Corporations differ dramatically from individuals. Individuals living in a community generally accept responsibility for their conduct and behave civilly. This involves more than just obeying the law. It involves contribution, coopera­tion and most of all sacrifice -- behaving in a manner that reflects conscience and self-regulatory acts and traits of character that no law can enforce (National Conference on Civic Renewal 1998). In the words of Thomas Jefferson:

Man was destined for society. His morality, therefore, was to be formed in this object. He was endowed with a sense of right and wrong, merely relative to this ... The moral sense, or conscience, is as much a part of man as his leg or arm. It is given to all human beings in a stronger or weaker degree ... It may be strengthened by exercise (Saul 1992: 10).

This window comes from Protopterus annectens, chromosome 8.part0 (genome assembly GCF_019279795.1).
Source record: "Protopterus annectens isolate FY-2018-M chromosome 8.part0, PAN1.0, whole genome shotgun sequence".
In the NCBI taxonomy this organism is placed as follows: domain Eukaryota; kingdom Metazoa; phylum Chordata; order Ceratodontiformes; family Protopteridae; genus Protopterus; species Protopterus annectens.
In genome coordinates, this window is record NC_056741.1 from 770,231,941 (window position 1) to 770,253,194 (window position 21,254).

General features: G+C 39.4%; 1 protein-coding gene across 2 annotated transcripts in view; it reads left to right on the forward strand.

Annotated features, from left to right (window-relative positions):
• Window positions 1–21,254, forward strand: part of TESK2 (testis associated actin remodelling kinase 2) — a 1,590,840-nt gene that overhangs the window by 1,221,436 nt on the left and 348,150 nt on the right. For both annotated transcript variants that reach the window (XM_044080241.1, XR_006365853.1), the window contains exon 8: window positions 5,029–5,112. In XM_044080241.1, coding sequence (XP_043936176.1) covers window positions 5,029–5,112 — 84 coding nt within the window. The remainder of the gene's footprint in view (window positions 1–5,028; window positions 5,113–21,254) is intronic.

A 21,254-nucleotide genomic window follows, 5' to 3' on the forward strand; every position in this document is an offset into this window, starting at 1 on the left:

Corporations, on the other hand, are not endowed with moral standards, a sense of right and wrong or a conscience. They are legal fictions that have no physical presence or inherent human characteristics. The principal distinctions between human beings and corporations has been described by Jerry Mander in The Case Against the Global Economy:

Though corporations enjoy many 'human' rights, they are not required to abide by human responsibilities ... Lacking the sort of physical, organic reality that characterizes human beings, this entity, this concept, this collection of paperwork called a corporation is not capable of feelings such as shame or remorse. Instead corporations behave according to their own unique system of standards, rules, forms and objectives ...